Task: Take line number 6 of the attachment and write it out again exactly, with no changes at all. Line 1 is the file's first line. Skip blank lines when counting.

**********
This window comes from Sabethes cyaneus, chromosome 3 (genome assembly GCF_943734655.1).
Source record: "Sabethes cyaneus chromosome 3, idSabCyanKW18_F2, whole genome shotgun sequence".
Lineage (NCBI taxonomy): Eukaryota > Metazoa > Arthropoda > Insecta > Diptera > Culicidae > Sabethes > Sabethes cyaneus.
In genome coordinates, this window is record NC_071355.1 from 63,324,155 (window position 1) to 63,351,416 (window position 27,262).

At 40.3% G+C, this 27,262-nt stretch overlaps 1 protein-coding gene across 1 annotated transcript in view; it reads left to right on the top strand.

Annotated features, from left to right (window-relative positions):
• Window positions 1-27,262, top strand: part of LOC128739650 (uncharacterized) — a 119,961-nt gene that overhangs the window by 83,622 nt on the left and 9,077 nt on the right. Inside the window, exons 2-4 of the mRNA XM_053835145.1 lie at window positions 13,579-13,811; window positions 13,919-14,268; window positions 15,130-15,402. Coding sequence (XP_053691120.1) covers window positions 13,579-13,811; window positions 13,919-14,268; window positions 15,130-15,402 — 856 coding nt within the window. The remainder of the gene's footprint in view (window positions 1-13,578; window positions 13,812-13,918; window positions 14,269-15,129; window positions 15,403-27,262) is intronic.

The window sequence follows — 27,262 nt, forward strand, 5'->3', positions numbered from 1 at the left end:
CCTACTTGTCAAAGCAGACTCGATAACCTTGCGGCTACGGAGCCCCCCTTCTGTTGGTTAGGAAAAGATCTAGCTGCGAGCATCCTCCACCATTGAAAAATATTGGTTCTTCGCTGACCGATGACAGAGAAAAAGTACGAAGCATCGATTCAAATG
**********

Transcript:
Annotated features, from left to right (window-relative positions):